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Supernatural: The Complete Fourth
Warner Home Video
Blu-ray Disc Released: 9/1/2009
All Ratings out of
Review by Mike Long, Posted on 8/30/2009
You've got to hand it to the producers of Supernatural. Despite the fact that the show stars two pretty boys (am I allowed to say that?), they aren't afraid to throw everything at the main characters. I mean, any show which opens with their mother burning to death (while bleeding and floating in mid-air) isn't going to pull any punches. Since that time, the boys have been beaten, mauled, and nearly killed numerous times. And yet, now that the show has settled into a nice groove, it doesn't look as if the torture is going to let up anytime soon, as evidenced by Supernatural: The Complete Fourth Season.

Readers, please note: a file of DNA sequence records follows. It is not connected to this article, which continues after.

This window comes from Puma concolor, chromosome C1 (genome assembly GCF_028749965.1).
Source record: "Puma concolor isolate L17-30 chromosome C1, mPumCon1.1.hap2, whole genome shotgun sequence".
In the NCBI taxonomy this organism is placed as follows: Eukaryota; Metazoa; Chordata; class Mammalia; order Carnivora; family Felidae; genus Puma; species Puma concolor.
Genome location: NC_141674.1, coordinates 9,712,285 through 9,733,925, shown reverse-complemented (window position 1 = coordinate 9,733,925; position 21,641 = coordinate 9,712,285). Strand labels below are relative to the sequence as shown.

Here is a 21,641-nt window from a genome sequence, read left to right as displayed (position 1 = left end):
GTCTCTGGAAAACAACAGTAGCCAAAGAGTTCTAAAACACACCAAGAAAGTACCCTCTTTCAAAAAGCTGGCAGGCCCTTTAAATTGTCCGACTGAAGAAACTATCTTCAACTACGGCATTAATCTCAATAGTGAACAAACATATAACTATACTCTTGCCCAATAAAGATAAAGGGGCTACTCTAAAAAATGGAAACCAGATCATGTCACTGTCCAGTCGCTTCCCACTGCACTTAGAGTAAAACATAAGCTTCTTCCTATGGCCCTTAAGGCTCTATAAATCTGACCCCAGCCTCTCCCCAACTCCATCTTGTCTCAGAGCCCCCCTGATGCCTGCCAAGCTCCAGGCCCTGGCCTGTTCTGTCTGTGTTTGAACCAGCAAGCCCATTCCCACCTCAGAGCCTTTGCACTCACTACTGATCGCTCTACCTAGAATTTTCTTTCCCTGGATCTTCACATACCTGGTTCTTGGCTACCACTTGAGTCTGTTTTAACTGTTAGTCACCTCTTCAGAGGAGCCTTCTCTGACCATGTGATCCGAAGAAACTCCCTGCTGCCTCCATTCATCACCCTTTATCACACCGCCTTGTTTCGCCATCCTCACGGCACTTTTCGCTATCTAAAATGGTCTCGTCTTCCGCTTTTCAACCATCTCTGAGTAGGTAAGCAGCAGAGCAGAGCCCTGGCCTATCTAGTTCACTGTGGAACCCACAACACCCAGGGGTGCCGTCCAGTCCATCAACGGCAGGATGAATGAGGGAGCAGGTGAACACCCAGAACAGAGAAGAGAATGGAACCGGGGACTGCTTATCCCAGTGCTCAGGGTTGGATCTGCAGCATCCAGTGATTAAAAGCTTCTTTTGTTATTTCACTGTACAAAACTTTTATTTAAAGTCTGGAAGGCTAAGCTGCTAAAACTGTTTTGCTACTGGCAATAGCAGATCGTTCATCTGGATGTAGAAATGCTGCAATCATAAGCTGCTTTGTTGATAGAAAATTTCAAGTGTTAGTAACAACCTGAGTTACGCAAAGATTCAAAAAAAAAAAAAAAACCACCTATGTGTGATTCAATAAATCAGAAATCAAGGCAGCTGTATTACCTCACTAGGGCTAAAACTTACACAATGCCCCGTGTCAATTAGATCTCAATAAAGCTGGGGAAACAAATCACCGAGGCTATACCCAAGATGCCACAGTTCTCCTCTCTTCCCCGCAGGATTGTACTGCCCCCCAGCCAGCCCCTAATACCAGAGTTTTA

Season 3 of Supernatural ended on a decidedly down note. Having fulfilled a pact which saved his brother's life, Dean Winchester (Jensen Ackles) was attacked by invisible hellhounds and then dragged to hell, while his brother, Sam Winchester (Jared Padalecki), watched in horror. As Season 4 opens, four months have passed on Earth. Dean awakens in his coffin and drags himself out of the ground. He can't remember much and he has a handprint burned into his shoulder. Meanwhile, Sam has been working with his demon-gone-good-girl accomplice Ruby (Genevieve Cortese), slaughtering demons and looking for ways to help Dean. When the two are finally reunited, Dean reports that the four months on Earth was decades in hell and that the suffering has changed him. Sam has changed as well, as his telekinetic powers have grown while Dean was gone. Dean is soon contacted by an angel named Castiel (Misha Collins), who warns Dean that the powerful demon Lilith has set a plan in motion to start Armageddon, and that only Dean and Sam can stop her.